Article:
Data from: A rich diversity of opercle bone shape among teleost fishes
Kimmel, Charles B.; Small, Clayton M.; Knope, Matthew L. (2018), Data from: A rich diversity of opercle bone shape among teleost fishes, Dryad, Dataset, https://doi.org/10.5061/dryad.d3h31
The opercle is a prominent craniofacial bone supporting the gill cover in all bony fish and has been the subject of morphological, developmental, and genetic investigation. We surveyed the shapes of this bone among 110 families spanning the teleost tree and examined its pattern of occupancy in a principal component-based morphospace. Contrasting with expectations from the literature that suggest the local morphospace would be only sparsely occupied, we find primarily dense, broad filling of the morphological landscape, indicating rich diversity. Phylomorphospace plots suggest that dynamic evolution underlies the observed spatial patterning. Evolutionary transits through the morphospaces are sometimes long, and occur in a variety of directions. The trajectories seem to represent both evolutionary divergences and convergences, the latter supported by convevol analysis. We suggest that that this pattern of occupancy reflects the various adaptations of different groups of fishes, seemingly paralleling their diverse marine and freshwater ecologies and life histories. Opercle shape evolution within the acanthomorphs, spiny ray-finned fishes, appears to have been especially dynamic.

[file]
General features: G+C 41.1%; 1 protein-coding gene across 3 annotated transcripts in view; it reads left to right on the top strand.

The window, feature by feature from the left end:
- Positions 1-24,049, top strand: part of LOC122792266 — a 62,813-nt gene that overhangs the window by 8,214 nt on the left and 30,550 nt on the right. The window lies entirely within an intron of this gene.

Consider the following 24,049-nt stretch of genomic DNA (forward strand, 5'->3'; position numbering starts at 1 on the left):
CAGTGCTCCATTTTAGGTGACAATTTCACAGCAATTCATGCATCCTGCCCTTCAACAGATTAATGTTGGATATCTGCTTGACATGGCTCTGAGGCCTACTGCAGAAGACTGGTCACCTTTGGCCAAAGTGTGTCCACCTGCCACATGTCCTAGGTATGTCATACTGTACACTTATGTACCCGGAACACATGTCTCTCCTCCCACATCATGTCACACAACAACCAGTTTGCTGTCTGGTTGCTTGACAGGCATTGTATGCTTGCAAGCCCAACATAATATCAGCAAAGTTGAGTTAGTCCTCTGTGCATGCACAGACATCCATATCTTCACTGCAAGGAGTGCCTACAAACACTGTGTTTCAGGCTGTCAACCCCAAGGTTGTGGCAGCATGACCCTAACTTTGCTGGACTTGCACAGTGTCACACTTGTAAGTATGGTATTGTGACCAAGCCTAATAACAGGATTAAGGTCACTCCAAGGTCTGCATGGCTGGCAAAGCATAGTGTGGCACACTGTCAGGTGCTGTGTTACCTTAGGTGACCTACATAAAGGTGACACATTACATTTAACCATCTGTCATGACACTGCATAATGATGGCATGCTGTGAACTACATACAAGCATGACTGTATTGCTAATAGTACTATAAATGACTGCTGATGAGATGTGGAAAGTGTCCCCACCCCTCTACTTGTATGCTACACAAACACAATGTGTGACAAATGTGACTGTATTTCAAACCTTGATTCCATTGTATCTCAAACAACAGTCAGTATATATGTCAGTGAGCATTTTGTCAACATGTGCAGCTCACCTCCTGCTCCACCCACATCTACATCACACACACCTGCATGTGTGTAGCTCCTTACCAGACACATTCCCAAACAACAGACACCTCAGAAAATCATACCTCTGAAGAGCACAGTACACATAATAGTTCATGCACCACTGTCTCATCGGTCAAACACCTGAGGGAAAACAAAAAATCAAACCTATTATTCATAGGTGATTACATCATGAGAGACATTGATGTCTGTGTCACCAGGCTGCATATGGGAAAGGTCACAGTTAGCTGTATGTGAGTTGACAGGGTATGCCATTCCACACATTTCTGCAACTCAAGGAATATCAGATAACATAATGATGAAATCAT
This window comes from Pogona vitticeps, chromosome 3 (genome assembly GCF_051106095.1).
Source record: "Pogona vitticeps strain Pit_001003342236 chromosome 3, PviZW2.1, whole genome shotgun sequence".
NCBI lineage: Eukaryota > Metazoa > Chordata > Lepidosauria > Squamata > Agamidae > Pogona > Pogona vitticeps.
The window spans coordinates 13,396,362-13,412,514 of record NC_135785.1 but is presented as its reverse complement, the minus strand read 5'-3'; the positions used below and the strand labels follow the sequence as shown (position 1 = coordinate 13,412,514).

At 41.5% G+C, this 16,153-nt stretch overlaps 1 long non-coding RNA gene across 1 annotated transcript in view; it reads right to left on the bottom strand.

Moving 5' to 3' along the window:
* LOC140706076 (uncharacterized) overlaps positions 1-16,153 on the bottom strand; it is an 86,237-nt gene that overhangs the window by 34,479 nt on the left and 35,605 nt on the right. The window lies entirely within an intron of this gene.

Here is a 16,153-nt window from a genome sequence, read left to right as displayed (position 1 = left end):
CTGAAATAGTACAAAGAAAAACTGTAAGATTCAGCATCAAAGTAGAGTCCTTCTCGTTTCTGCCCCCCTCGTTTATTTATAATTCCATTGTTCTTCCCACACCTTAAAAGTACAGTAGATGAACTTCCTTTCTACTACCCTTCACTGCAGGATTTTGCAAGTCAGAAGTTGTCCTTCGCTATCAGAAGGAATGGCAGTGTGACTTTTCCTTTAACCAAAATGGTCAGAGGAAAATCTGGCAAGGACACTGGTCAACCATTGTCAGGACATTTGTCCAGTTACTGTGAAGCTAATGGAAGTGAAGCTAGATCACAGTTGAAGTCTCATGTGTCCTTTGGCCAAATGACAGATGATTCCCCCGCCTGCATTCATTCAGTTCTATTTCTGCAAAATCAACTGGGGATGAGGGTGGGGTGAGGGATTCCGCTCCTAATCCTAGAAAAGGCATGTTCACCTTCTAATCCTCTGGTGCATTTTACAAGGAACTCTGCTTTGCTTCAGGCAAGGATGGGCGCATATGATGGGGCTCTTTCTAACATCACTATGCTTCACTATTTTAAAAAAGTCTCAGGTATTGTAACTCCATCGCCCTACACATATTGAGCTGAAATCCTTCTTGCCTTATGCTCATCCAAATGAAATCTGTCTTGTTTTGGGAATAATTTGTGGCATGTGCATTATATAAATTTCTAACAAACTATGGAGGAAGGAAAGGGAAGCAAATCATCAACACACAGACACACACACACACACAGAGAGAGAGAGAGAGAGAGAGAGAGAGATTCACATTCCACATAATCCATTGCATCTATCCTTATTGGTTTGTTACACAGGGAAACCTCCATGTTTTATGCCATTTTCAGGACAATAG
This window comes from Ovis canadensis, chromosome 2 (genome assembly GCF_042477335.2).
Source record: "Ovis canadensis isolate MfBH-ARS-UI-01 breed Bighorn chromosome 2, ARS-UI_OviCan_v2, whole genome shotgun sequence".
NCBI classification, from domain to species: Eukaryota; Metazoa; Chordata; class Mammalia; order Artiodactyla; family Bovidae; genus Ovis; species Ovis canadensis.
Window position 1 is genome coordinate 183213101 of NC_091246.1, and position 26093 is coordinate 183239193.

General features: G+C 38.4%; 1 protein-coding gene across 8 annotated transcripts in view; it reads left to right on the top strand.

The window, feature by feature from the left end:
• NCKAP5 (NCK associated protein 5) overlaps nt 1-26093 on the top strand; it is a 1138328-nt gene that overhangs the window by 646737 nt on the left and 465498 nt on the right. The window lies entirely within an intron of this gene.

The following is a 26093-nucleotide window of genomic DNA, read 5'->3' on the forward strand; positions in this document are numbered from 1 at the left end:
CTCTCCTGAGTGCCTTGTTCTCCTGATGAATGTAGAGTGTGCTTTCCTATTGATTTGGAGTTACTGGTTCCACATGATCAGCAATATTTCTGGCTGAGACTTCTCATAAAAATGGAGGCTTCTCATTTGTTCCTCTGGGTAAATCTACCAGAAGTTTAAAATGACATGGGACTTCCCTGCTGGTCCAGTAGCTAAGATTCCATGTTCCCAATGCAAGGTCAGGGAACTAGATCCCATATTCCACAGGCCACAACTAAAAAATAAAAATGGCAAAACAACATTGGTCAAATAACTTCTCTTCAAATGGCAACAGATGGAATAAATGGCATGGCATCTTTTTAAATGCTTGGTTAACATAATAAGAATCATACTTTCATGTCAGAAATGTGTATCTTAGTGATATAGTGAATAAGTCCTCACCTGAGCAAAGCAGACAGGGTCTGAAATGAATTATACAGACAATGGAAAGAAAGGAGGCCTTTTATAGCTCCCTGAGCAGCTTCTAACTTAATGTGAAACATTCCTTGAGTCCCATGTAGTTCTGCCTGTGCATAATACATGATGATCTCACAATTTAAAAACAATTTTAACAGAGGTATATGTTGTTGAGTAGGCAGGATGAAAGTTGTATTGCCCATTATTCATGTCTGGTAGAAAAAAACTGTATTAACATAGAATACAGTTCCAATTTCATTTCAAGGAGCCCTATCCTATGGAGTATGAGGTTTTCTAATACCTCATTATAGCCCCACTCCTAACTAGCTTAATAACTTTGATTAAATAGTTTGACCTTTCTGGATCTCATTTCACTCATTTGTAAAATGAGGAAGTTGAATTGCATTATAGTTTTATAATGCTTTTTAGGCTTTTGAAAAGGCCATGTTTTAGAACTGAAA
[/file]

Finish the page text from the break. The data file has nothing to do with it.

National Science Foundation, Award: NSF IOS-0818738